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Air Toxics Program

For more than two decades, DEC has led the nation in developing and implementing a comprehensive control program for toxics in the air. New York's air toxics program was established to protect the public and the environment from the adverse effects of exposure to toxic air contaminants.

The air toxics program employs the latest in computer modeling, air monitoring, and risk assessment methods. As part of this program, the department has also accepted delegation of all federal requirements regulating air toxics under the National Emission Standards for Hazardous Air Pollutants (NESHAPs) program.

Air Toxics Regulatory Requirements

The regulatory requirements of the air toxics control program are principally contained in 6 NYCRR Part 212. This regulation specifies the degree of air cleaning required for sources of toxic air pollutants, and is based on an Environmental Rating assigned by a DEC engineer. Ratings are based on a contaminant's toxicity (High, Moderate or Low), predicted ambient impacts, the proximity of ambient impacts to neighboring communities, existing background concentrations and the potential future growth of the impacted area. The science of risk assessment and the approaches used to identify toxic problems are constantly evolving.

Regulatory Guidance for Toxics

To provide guidance to DEC permitting staff, the public, and the regulated community on the requirements of the air toxics program (Part 212), the department has issued DAR-1 (formerly Air Guide-1), which outlines control requirements for air toxics and provides guidance on their application. This document has grown from a few pages in the early 1980s to a detailed guide on the requirements of both the state and federal program.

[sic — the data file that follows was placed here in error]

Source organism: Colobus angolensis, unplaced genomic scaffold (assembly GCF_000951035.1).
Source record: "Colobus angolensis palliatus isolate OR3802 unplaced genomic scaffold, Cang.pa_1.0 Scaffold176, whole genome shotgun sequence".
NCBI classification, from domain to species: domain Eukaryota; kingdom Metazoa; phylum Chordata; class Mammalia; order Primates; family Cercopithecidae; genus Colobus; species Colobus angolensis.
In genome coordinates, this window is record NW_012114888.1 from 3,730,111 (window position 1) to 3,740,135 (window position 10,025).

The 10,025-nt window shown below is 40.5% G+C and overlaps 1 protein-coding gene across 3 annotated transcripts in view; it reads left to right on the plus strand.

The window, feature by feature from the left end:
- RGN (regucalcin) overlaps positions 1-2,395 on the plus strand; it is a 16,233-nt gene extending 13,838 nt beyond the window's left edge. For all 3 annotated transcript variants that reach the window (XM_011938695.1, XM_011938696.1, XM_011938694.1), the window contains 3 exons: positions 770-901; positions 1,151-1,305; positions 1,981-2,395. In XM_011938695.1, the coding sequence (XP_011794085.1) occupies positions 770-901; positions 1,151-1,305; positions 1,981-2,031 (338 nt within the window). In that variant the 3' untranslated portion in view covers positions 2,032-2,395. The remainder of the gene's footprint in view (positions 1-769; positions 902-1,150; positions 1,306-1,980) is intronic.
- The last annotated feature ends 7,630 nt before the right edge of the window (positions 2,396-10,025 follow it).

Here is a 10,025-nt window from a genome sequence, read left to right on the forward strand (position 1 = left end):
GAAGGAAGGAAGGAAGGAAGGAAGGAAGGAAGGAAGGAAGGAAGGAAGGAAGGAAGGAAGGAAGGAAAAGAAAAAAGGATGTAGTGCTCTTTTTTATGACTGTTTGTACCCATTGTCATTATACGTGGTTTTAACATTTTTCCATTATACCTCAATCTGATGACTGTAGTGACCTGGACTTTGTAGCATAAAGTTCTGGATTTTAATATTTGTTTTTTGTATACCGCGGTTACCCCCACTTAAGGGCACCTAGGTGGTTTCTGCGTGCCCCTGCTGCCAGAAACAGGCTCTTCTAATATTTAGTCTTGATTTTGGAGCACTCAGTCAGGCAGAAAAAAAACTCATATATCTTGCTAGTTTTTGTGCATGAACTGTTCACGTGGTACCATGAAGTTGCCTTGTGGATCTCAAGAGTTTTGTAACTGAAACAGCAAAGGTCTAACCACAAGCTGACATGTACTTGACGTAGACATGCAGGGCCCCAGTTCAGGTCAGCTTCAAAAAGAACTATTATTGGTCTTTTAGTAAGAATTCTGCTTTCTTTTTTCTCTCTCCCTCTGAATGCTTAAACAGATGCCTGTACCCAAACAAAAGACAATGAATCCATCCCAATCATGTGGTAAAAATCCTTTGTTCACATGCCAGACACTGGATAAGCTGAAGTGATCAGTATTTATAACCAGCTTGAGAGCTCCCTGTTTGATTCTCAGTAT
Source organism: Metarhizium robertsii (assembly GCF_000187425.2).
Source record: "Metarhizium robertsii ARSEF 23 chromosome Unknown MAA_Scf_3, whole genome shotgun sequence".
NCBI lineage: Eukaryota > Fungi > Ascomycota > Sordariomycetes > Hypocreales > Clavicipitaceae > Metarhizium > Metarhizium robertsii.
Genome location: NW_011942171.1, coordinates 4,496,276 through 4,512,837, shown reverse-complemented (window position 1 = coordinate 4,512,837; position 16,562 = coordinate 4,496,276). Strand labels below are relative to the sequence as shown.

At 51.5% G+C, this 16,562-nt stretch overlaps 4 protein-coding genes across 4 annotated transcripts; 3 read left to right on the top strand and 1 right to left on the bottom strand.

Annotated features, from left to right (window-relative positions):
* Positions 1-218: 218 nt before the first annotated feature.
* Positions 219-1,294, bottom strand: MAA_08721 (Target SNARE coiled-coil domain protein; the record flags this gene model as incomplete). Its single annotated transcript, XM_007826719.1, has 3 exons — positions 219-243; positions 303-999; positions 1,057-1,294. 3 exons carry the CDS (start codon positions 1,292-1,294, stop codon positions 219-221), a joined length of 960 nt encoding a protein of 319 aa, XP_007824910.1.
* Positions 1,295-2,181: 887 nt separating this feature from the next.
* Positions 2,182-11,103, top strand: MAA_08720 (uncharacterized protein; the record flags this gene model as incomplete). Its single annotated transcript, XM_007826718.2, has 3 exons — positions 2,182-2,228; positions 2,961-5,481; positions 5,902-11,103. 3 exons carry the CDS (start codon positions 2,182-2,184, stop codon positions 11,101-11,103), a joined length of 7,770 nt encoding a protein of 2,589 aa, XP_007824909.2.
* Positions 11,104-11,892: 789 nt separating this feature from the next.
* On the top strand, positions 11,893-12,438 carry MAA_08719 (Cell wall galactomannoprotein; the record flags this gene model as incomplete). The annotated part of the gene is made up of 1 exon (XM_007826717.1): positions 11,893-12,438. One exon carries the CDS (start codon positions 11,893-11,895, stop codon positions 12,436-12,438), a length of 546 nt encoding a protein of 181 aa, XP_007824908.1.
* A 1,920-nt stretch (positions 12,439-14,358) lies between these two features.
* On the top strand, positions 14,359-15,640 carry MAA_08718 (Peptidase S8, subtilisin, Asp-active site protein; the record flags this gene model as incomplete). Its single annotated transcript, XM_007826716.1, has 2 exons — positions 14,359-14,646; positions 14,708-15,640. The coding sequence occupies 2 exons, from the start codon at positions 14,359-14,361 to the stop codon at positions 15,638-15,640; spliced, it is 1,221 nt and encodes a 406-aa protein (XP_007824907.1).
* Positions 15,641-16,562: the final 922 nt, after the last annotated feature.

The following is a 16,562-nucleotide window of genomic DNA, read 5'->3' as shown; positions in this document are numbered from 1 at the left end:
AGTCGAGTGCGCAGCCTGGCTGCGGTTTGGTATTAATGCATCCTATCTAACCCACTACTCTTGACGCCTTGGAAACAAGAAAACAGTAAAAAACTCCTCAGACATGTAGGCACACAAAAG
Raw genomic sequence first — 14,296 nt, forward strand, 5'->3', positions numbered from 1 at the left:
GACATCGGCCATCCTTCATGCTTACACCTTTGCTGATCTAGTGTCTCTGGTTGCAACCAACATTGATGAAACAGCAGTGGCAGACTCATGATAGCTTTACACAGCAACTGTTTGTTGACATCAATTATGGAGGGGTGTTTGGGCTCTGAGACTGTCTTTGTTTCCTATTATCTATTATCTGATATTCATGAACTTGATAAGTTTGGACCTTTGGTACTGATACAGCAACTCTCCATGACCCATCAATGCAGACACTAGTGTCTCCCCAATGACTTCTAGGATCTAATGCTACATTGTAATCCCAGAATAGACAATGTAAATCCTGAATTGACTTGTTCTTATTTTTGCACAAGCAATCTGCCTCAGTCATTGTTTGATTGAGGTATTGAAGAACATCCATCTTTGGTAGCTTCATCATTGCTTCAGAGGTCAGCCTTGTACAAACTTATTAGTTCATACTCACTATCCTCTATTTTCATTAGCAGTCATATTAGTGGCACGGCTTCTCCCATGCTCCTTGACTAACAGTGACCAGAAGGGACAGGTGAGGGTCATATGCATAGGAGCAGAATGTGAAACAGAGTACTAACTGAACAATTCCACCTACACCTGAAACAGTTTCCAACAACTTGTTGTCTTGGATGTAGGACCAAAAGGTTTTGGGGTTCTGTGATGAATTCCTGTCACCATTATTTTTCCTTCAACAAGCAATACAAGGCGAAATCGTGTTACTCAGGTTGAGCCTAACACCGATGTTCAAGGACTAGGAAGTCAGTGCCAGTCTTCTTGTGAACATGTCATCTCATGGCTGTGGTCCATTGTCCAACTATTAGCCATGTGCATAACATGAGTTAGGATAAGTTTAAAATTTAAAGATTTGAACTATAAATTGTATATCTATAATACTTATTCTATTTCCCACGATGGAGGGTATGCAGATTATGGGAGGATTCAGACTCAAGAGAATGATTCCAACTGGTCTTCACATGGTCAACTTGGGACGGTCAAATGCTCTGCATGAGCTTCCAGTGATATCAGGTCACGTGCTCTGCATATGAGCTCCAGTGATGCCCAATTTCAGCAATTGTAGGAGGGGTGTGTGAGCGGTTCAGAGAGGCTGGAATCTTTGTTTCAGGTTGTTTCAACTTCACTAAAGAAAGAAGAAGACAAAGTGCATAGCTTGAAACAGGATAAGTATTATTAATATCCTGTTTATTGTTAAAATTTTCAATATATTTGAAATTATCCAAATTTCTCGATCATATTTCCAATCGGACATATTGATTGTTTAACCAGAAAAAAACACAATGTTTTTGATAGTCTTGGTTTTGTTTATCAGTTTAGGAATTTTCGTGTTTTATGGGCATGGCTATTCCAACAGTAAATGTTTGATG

DAR-1 is a technically complex document, especially as it relates to the modeling and assessment of toxic ambient impacts. To help make these complex determinations, the department has developed the DAR-1 software (formerly Air Guide-1). This program allows the user to predict the ambient concentrations associated with one or more sources of air pollution. Ambient predictions are calculated based on emission rates, along with stack and building parameter data entered into the model. The program compares predicted ambient concentrations to established annual and short-term (one-hour) guideline concentrations (AGCs and SGCs). These comparisons are used to determine if there is a potential for nearby areas to be exposed to adverse ambient impacts. The department has tabulated these guideline values (AGC/SGC Tables) following the procedures outlined in Appendix C of DAR-1.

Questions on DEC's air toxics program can be directed to 518-402-8402.

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